Three reasons to read the Bible through the “lens of honor and shame”

#1: When we understand that the ancient world of the Bible is characterized by the pivotal cultural value of honor and shame—we can better understand God’s Word. 

  • The Greek philosopher Aristotle (384–322 BC) said: “Now the greatest external good we should assume to be the thing which we offer as a tribute to the gods and which is most coveted by men of high station, and is the prize awarded for the noblest deeds; and such a thing is honour, for honour is clearly the greatest of external goods … it is honour above all else that great men claim and deserve.” [1]
  • “Athenians excel all others not so much in singing or in stature or in strength, as in love of honour” –Xenophon [2] (c. 430–354 BC)
  • “For the glory that the Romans burned to possess, be it known, is the favourable judgment of men who think well of other men.” [3]–Augustine of Hippo (354–430)
  • “The ancients name love of honor and praise as their premier value.” –Jerome Neyrey[4]

So to be a faithful interpreter of the ancient texts of the Holy Bible, we benefit from being familiar with the cultural values of the world in which the Bible authors wrote—namely, the pivotal cultural value of honor and shame.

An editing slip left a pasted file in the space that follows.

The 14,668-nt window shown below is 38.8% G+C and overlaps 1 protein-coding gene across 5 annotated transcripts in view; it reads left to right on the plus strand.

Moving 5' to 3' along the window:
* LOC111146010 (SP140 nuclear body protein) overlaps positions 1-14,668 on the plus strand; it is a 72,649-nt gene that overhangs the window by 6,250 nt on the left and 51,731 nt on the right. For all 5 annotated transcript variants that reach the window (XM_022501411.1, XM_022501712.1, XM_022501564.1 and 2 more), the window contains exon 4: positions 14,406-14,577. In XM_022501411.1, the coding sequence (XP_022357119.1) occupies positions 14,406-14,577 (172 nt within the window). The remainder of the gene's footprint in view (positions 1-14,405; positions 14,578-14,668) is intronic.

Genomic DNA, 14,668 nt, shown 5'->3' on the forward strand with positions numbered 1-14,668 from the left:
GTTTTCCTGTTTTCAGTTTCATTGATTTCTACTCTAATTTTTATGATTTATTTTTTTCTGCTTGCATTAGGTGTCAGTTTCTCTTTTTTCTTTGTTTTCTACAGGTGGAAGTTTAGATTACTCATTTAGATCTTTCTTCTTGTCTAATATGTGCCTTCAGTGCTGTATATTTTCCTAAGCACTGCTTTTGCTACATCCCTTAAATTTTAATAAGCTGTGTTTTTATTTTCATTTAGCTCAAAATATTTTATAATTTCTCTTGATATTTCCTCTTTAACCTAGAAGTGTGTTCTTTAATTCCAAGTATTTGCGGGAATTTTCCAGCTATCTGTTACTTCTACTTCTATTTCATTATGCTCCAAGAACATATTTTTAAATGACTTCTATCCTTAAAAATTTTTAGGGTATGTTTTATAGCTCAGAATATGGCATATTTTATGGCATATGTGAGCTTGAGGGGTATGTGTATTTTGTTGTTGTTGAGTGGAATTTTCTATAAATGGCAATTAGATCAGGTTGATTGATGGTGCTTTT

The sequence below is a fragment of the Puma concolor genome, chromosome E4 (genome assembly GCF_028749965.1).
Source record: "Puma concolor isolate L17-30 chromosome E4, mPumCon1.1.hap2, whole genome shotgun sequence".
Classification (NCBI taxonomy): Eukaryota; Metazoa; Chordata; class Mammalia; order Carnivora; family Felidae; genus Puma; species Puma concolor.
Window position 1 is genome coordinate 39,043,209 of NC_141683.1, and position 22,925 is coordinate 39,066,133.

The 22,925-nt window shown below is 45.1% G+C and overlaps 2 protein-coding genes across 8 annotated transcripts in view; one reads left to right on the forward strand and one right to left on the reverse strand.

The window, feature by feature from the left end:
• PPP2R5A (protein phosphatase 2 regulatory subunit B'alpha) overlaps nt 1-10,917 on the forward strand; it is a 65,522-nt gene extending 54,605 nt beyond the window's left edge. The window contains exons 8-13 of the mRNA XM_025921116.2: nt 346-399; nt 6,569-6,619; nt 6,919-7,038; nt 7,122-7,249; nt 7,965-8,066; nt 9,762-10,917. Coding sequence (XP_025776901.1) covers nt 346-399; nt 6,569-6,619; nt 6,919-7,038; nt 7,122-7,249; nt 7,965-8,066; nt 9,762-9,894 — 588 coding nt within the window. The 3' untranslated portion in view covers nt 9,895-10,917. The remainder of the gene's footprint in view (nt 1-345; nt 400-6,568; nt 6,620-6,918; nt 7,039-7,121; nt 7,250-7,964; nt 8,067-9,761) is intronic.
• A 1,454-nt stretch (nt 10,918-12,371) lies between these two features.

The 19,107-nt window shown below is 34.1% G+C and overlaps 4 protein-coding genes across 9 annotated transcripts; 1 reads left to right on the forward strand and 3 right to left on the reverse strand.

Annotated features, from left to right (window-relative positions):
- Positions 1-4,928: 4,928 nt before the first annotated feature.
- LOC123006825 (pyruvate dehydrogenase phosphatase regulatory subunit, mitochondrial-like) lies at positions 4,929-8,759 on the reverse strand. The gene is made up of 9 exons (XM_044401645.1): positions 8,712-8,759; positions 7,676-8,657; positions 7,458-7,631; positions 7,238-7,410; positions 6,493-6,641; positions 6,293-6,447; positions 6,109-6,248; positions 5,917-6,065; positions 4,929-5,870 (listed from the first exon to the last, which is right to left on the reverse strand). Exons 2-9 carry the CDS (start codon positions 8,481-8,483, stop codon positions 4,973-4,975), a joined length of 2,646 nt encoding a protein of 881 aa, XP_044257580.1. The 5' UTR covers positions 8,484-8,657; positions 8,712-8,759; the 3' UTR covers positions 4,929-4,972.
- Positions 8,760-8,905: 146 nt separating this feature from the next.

#2: As we read the Bible through the lens of honor and shame, we’ll see more readily that, through the death and resurrection of Jesus Christ, God is not only remedying the guilt of persons—God is also covering the shame and restoring the honor of persons.

Notice these verses which address the covering of shame and restoration and even the elevation of honor of those wo follow Christ:

But to all who did receive him, who believed in his name,he gave the right to become children of God, who were born, not of blood nor of the will of the flesh nor of the will of man, but of God. –John 1:12–13 ESV

How can you believe, when you receive glory from one another and do not seek the glory that comes from the only God? –John 5:44